That will stick in my mind for eternity.
Trials and Tribulations
I’ll hopefully look back at this season years from now and laugh, pointing to all of the times where Brad Ausmus came up short as a manager and how it’s crazy how far he’s come. I’m not just talking x’s and o’s decisions he made during the year that I thought were kind of silly. I think that, looking back at this season as a whole, Brad Ausmus had a lot of difficulty finding his style of leadership. The beginning of the season and its enormous amount of success right off the bat may have done a disservice for Brad and company, because when things went south quickly, the Skipper had to scramble to figure out a way to get things back on track. And I’m not sure if he really figured it out during that May and June slump. If anything, it seemed that things just sorted themselves out on their own. Perhaps that was Brad’s strategy during the tough times, who knows? But it didn’t seem like he was doing much as a leader for the team in those tough times. And, he for sure didn’t know how to handle it with the media:
What you see above is an example of someone who hasn’t been around the block. You’re seeing someone who is fresh and unscarred and hasn’t ever really been challenged in the spotlight. Brad had tough times as a catcher, but he never had to answer for the successes and failures of a whole team. This was a dumb thing to say; an inexcusable offense. But, it was something that elicited a reaction from fans and the media and his players that Brad probably used as a wake up call to how he needed to act as a leader.
Similarly, what we’ll all remember from this season was Joe Nathan’s own trials and tribulations. This was another example of someone who had never been under such scrutiny. As the active all-times save leader, Nathan had never experienced the amount of failure he did in 2014, and, seemingly out of his comfort zone, he took it out on fans; a cardinal sin the likes of Prince Fielder know all too well not to do in this city.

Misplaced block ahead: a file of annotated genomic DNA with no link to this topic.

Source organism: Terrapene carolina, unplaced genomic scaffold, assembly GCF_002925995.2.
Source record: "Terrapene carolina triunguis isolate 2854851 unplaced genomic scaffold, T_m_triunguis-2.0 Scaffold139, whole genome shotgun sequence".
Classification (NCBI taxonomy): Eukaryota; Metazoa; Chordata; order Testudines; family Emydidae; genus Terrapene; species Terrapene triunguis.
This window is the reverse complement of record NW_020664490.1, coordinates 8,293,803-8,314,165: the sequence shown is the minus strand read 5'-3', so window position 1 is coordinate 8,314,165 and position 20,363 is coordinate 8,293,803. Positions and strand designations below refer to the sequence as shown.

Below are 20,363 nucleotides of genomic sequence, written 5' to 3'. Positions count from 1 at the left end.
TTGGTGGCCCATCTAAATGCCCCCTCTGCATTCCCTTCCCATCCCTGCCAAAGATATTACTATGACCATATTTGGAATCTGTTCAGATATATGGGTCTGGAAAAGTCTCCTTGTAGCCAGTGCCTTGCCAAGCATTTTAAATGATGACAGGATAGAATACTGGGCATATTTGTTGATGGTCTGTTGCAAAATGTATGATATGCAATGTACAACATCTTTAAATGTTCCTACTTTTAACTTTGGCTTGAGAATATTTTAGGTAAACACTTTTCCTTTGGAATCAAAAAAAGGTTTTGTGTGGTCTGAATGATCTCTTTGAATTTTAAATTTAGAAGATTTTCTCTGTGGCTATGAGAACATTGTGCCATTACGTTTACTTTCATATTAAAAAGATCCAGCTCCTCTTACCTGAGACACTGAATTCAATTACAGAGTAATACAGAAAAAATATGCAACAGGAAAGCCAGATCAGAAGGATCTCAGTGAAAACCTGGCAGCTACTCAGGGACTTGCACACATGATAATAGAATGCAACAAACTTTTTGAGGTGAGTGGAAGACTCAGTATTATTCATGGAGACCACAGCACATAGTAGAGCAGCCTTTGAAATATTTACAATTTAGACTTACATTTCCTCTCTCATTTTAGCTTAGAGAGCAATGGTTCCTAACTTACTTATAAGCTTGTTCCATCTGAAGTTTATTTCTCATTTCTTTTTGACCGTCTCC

Ausmus and Nathan both, though, have the benefited of their ends ultimately justifying their means. The division was won, and the Detroit Fall Baseball tradition is still intact. For Nathan, his fitting save on Sunday to clinch the division was something he needed to head into the post-season. And the fans needed it too. At the end of the game, Joe stood on the third baseline, staring out at the fans, taking it in as if the two consciousnesses were finally sharing a positive moment together. And for Brad? Brad has not been an amazing manager, but he will be. I see in Brad a young Jim Leyland. He’s got the demeanor and the wherewithal to a be a star manager, but he’ll have to go through the fire for another season or two before he’s welded into leader he has the potential to become.
Defining a Season Through the Post-Season
The AL Central streak is there. It remains unscathed. The downside for the Tigers organization is that with consistent winning comes higher expectations. The 2014 Kansas City Royals are happy enough to play some extra baseball for the first time in 30 years. The Tigers, however, have much higher goals. With all said here; with all of the storylines and moments, the way we will look at the 2014 regular season still remains to be seen. Because we’ve done this before with this team and these players; these players whose window of opportunity to win a championship may be coming to a close. Think about it. Next year, there may be no Max or Victor. Who knows what we’ll get from Justin Verlander as we move forward? Alex Avila’s health is a huge concern. No one’s getting younger, except maybe Nick Castellanos (seriously, when he shaved, I was like, ‘ohhh, he IS 22’).
The time to win is now, and this team is built to do it, but they’re going to need the right moves from their manager among timely hitting, a clutch bullpen and the Jim Leyland adage that you’re only as good as your next day’s starting pitcher. The winning ways in this city have been revived and sustained, but it’s going to take more than that to build a legacy. If the Tigers can manager to win 11 more games, they will erase any ill-taste we have in our mouths from this up-and-down season. It’s all that matters to this organization anymore.
John Farrell’s headed to his vacation home this week. He’s gonna sit on a recliner and watch the playoffs with a beer in his hand and frustration in his heart. He’ll look at the Tigers fourth straight American League Central with a certain amount of jealousy. But a part of him will lay back and rest easy knowing the one shot he had at the playoffs, he came away with the ultimate prize. And that will always be his legacy.
A legacy Brad Ausmus can obtain only through the same result.